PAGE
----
Germany’s €200 billion ($197 billion) energy aid package will provide limited relief for companies and little to dissuade companies already looking to shift to cheaper manufacturing facilities abroad.
The federal government last month unveiled its energy relief package, which includes a gas price brake and a reduction in VAT on fuel to help households and small and medium-sized enterprises (SMEs) cope with rising prices.
“The proposed energy relief package will not change anything on the agenda for the time being. We still have to find alternatives,” Mads Ryder, managing director of Bavarian porcelain manufacturer Rosenthal, told Reuters.
The company, founded 143 years ago in Germany, has sought to move some of its production out of Germany to cut costs, and Ryder said the gas brake plan is still too vague to convince Rosenthal to reconsider its plans .
This week the federal government will unveil details on the gas brake and other aspects of the aid package, which is due to run until spring 2024.
High labor and other costs in Germany have prompted many companies to relocate, or consider relocating, some or all of their operations to more convenient locations in emerging European economies and elsewhere.
Lars Feld, economic adviser to German Finance Minister Christian Lindner, said the energy crisis – which has pushed up gas prices following the collapse of Russian gas supplies to Europe since Russia invaded Ukraine – is bringing such decisions to a head.
“The industry that is thinking of moving will now wait and see how the energy price brake works. It is an important psychological boost. But we will not be able to return to the energy prices that were before the (Ukraine) war,” Feld said.
As manufacturers in Germany face energy costs up to 10 times higher than two years ago, one in five engineering firms saw the risk of moving at least part of their business abroad, a survey by Germany’s IG Metall trade union showed last month .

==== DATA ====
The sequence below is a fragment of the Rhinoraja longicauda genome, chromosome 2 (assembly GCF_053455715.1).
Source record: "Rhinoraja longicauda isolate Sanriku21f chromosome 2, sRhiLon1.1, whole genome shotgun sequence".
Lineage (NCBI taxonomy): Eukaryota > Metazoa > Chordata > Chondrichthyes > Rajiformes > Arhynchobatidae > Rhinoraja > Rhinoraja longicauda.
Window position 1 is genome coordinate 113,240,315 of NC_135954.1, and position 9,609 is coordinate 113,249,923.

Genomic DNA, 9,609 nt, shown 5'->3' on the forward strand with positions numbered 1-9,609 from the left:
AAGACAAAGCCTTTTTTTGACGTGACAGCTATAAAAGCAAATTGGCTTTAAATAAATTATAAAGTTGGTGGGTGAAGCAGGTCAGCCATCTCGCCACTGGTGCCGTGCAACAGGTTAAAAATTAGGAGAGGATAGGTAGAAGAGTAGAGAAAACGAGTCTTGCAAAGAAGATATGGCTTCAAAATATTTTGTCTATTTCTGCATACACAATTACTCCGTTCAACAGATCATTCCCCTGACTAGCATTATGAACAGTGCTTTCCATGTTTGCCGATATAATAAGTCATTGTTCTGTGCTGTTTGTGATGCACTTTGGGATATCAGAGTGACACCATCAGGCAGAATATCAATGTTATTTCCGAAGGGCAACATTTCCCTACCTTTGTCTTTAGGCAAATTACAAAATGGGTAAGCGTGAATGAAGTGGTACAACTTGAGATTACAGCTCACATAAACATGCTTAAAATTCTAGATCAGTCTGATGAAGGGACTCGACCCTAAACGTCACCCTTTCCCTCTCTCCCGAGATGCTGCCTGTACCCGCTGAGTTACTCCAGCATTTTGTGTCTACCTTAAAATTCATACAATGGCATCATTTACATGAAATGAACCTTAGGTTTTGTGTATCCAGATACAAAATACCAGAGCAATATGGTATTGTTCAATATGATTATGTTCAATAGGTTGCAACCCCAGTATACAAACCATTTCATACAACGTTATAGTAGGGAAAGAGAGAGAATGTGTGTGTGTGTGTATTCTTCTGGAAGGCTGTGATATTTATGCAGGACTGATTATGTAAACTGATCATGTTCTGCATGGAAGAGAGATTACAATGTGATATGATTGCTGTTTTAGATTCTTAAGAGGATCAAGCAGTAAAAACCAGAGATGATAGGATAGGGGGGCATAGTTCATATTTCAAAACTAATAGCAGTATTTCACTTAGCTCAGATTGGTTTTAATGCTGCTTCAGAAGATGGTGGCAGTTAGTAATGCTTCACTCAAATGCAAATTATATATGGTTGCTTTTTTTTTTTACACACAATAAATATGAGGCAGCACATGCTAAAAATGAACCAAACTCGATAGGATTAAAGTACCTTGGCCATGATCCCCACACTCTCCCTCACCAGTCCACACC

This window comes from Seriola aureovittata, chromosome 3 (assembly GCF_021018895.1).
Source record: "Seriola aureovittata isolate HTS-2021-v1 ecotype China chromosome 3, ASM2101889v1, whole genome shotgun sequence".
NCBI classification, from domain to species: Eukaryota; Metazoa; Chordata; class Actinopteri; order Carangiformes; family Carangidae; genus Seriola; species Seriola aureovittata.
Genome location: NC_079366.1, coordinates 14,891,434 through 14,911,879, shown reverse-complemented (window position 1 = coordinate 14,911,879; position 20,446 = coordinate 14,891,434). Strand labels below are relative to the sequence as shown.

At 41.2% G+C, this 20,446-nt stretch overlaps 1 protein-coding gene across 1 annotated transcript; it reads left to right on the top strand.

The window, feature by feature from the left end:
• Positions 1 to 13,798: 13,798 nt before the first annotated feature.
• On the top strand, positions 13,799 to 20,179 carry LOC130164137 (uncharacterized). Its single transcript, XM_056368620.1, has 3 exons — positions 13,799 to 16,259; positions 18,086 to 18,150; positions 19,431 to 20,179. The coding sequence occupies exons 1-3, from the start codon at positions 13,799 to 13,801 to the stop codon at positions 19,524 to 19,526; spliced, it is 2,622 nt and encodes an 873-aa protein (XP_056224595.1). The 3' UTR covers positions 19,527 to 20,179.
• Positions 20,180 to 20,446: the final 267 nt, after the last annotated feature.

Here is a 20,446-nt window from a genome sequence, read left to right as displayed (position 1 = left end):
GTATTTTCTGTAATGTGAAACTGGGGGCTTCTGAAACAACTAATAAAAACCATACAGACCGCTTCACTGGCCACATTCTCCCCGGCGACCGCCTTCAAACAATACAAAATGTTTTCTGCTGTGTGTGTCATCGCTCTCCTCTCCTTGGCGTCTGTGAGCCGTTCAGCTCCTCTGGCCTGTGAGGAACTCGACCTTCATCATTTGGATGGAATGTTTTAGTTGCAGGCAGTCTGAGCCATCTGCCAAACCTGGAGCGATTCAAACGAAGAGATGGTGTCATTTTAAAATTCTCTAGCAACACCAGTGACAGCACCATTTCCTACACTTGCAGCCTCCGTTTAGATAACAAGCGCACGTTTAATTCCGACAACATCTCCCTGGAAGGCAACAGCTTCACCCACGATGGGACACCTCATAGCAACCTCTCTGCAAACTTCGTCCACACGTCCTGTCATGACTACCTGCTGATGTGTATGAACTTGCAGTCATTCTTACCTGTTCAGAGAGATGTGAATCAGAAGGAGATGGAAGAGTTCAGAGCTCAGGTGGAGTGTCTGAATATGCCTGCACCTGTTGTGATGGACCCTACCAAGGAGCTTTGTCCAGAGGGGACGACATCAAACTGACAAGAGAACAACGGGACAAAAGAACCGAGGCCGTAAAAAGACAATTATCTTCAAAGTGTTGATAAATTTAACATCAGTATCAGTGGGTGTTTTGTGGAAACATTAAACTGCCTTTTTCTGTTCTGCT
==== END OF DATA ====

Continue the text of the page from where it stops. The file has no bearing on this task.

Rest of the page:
High energy prices helped push consumer inflation in Germany to 10.9 percent in September, the highest level in more than a quarter century, which in turn is putting upward pressure on wages and increasing labor costs.
The energy relief package, which also includes a temporary electricity price brake to subsidize basic consumption for consumers and SMEs, was initially welcomed by industry associations and optimistic by some companies.
Textile maker Wülfing said it would shelve plans to shift production from Germany to Portugal or Pakistan if the government caps energy prices to levels just double what they will be in 2020.
“It will help, but we don’t yet know exactly what to expect,” said Wülfing Managing Director Johannes Dowe.
The Federal Association of Small and Medium-Sized Businesses sees no concrete signs of increased outsourcing of production abroad, since the energy price crisis is affecting all European countries.
“The situation is different with expansion plans that are currently under review,” DMB chief executive Marc Tenbieg told Reuters.
According to a study by Deutsche Bank, production in Germany will shrink by 2.5 percent this year and by 5 percent in 2023 due to rising energy prices.
“If we look back at the current energy crisis in about 10 years, we could see this time as the starting point for accelerated deindustrialization in Germany,” the study says.
Germany’s large industrial companies may relocate production elsewhere depending on costs and customers, but small and medium-sized enterprises, the backbone of German industry, will be hit harder by the crisis.
“For German medium-sized companies … adapting to a new energy world will be a major challenge that some companies will fail at,” the study continues.
The auto parts supplier Boegra from near Düsseldorf reduced production last month due to rising energy prices. The company, which has already outsourced part of its production to the Czech Republic, is now looking for a plan B.
“I’m going to the Czech Republic next week to review the possibilities of expanding our business there,” Boegra CEO Tobias Linser told Reuters on Friday.
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